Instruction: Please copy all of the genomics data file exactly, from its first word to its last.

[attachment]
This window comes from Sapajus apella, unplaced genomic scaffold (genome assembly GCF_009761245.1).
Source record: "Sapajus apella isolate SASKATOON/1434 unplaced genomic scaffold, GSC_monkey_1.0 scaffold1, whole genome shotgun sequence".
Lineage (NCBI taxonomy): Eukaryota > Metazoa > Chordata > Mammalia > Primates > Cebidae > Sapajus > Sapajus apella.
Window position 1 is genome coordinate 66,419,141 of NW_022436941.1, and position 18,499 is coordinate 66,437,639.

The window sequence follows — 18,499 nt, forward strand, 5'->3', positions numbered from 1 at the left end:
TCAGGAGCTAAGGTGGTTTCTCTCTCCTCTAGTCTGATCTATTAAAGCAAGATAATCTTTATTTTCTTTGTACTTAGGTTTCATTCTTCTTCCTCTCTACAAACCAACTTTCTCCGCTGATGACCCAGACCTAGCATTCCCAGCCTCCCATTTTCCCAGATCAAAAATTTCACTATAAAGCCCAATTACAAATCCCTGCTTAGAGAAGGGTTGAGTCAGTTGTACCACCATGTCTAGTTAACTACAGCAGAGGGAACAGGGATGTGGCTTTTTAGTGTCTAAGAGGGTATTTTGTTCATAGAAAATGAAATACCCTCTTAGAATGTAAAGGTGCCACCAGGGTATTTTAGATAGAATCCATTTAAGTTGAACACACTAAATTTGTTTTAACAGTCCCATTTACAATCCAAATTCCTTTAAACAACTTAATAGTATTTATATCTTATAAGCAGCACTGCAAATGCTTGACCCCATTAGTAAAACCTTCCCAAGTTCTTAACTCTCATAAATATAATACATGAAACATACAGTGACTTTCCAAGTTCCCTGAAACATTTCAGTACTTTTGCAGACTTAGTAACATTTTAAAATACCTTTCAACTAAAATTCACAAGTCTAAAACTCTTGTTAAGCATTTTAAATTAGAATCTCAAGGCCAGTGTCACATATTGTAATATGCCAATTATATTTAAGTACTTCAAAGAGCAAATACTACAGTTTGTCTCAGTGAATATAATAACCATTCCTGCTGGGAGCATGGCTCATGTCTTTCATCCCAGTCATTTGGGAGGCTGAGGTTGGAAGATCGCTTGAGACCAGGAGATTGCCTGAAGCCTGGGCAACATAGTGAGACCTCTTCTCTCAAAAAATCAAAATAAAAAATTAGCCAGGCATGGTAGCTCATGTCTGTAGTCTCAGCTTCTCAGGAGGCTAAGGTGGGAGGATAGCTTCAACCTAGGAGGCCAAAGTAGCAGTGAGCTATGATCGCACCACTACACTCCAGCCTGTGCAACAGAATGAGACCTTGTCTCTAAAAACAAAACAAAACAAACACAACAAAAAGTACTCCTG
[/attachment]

This window comes from Sapajus apella, unplaced genomic scaffold (genome assembly GCF_009761245.1).
Source record: "Sapajus apella isolate SASKATOON/1434 unplaced genomic scaffold, GSC_monkey_1.0 scaffold1, whole genome shotgun sequence".
Lineage (NCBI taxonomy): Eukaryota > Metazoa > Chordata > Mammalia > Primates > Cebidae > Sapajus > Sapajus apella.
Window position 1 is genome coordinate 66,419,141 of NW_022436941.1, and position 18,499 is coordinate 66,437,639.

The window sequence follows — 18,499 nt, forward strand, 5'->3', positions numbered from 1 at the left end:
TCAGGAGCTAAGGTGGTTTCTCTCTCCTCTAGTCTGATCTATTAAAGCAAGATAATCTTTATTTTCTTTGTACTTAGGTTTCATTCTTCTTCCTCTCTACAAACCAACTTTCTCCGCTGATGACCCAGACCTAGCATTCCCAGCCTCCCATTTTCCCAGATCAAAAATTTCACTATAAAGCCCAATTACAAATCCCTGCTTAGAGAAGGGTTGAGTCAGTTGTACCACCATGTCTAGTTAACTACAGCAGAGGGAACAGGGATGTGGCTTTTTAGTGTCTAAGAGGGTATTTTGTTCATAGAAAATGAAATACCCTCTTAGAATGTAAAGGTGCCACCAGGGTATTTTAGATAGAATCCATTTAAGTTGAACACACTAAATTTGTTTTAACAGTCCCATTTACAATCCAAATTCCTTTAAACAACTTAATAGTATTTATATCTTATAAGCAGCACTGCAAATGCTTGACCCCATTAGTAAAACCTTCCCAAGTTCTTAACTCTCATAAATATAATACATGAAACATACAGTGACTTTCCAAGTTCCCTGAAACATTTCAGTACTTTTGCAGACTTAGTAACATTTTAAAATACCTTTCAACTAAAATTCACAAGTCTAAAACTCTTGTTAAGCATTTTAAATTAGAATCTCAAGGCCAGTGTCACATATTGTAATATGCCAATTATATTTAAGTACTTCAAAGAGCAAATACTACAGTTTGTCTCAGTGAATATAATAACCATTCCTGCTGGGAGCATGGCTCATGTCTTTCATCCCAGTCATTTGGGAGGCTGAGGTTGGAAGATCGCTTGAGACCAGGAGATTGCCTGAAGCCTGGGCAACATAGTGAGACCTCTTCTCTCAAAAAATCAAAATAAAAAATTAGCCAGGCATGGTAGCTCATGTCTGTAGTCTCAGCTTCTCAGGAGGCTAAGGTGGGAGGATAGCTTCAACCTAGGAGGCCAAAGTAGCAGTGAGCTATGATCGCACCACTACACTCCAGCCTGTGCAACAGAATGAGACCTTGTCTCTAAAAACAAAACAAAACAAACACAACAAAAAGTACTCCTG